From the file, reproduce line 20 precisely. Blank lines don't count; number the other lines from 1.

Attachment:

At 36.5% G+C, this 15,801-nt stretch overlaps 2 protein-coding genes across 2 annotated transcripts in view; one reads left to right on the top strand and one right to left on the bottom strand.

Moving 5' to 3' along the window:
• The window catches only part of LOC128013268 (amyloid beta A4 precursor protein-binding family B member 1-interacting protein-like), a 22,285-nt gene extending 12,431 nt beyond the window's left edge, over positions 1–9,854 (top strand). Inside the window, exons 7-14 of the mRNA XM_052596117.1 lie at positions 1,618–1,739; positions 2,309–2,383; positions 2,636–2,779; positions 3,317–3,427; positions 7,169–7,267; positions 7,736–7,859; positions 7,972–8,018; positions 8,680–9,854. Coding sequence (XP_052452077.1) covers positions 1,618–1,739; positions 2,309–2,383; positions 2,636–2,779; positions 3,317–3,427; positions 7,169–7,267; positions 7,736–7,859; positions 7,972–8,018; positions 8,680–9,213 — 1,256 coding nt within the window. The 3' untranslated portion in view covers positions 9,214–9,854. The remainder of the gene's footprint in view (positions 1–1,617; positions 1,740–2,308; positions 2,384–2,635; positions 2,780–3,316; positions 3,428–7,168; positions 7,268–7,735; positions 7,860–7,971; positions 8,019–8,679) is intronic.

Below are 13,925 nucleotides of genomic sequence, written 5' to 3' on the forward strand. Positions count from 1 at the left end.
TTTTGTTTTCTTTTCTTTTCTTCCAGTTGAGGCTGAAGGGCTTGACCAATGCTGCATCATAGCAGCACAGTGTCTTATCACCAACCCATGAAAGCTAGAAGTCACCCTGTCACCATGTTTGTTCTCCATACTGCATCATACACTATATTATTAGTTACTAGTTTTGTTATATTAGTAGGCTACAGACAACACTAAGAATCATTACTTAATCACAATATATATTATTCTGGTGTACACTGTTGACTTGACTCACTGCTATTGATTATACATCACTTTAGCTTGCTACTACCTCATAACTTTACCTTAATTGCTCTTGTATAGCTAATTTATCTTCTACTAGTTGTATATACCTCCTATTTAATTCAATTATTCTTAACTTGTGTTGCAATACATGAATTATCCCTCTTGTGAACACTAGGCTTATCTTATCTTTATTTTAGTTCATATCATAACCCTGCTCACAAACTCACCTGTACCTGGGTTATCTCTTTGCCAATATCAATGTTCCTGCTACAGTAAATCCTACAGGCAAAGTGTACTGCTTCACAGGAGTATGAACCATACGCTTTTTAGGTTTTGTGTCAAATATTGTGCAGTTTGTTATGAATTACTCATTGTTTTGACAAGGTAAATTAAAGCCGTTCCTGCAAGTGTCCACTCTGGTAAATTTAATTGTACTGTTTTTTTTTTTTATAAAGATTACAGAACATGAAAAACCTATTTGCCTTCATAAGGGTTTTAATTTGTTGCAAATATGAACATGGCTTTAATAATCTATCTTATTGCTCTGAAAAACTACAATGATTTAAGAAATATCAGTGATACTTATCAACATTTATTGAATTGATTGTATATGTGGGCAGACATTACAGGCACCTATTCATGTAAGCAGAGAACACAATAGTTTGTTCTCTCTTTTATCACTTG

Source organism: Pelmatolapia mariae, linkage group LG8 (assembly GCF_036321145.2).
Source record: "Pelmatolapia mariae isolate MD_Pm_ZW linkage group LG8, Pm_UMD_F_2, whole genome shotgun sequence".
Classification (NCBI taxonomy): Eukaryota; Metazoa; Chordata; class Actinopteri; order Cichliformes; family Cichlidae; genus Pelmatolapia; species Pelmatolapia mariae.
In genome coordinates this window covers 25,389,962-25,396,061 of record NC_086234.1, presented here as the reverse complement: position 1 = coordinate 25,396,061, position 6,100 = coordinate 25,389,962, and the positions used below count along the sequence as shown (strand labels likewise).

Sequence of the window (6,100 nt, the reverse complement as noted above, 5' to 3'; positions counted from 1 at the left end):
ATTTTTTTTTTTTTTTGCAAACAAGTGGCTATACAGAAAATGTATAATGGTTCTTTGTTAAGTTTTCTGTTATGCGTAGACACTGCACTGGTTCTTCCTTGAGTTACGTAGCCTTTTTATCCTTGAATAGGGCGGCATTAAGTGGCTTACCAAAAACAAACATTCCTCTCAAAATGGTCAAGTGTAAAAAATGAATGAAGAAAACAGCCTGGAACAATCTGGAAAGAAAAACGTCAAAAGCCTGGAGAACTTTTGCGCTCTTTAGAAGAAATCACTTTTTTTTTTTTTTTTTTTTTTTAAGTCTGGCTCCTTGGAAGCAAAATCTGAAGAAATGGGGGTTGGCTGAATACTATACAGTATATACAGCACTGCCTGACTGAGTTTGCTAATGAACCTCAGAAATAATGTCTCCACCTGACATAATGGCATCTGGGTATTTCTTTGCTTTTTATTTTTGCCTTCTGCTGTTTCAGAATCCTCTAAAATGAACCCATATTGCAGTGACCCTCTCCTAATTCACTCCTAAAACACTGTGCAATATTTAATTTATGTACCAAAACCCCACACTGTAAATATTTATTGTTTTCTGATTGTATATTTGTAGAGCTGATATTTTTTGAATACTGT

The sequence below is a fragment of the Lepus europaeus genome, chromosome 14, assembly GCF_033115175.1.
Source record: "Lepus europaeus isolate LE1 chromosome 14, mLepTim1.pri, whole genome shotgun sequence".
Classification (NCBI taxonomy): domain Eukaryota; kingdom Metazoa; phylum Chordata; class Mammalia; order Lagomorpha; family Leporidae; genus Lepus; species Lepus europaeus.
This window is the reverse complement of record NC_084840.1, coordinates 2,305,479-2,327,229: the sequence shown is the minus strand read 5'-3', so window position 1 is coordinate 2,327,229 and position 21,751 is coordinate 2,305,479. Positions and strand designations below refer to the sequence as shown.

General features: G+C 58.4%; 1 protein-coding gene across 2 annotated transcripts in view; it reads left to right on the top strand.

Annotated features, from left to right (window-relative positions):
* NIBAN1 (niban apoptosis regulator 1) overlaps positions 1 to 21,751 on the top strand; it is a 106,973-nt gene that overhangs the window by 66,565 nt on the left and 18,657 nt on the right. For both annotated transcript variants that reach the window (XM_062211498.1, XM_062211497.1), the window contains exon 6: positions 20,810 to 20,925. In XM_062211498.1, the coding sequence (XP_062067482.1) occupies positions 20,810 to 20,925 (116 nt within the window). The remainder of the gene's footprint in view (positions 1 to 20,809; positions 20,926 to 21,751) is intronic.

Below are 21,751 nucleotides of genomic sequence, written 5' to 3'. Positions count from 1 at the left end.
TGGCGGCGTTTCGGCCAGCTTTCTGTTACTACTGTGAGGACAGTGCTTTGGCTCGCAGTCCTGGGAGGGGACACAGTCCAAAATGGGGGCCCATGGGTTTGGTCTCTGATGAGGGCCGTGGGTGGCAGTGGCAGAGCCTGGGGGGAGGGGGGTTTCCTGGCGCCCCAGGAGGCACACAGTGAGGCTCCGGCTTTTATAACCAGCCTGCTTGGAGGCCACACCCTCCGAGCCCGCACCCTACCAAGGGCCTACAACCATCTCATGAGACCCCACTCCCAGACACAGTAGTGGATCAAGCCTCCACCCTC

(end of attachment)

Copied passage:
TGGCGGCGTTTCGGCCAGCTTTCTGTTACTACTGTGAGGACAGTGCTTTGGCTCGCAGTCCTGGGAGGGGACACAGTCCAAAATGGGGGCCCATGGGTTTGGTCTCTGATGAGGGCCGTGGGTGGCAGTGGCAGAGCCTGGGGGGAGGGGGGTTTCCTGGCGCCCCAGGAGGCACACAGTGAGGCTCCGGCTTTTATAACCAGCCTGCTTGGAGGCCACACCCTCCGAGCCCGCACCCTACCAAGGGCCTACAACCATCTCATGAGACCCCACTCCCAGACACAGTAGTGGATCAAGCCTCCACCCTC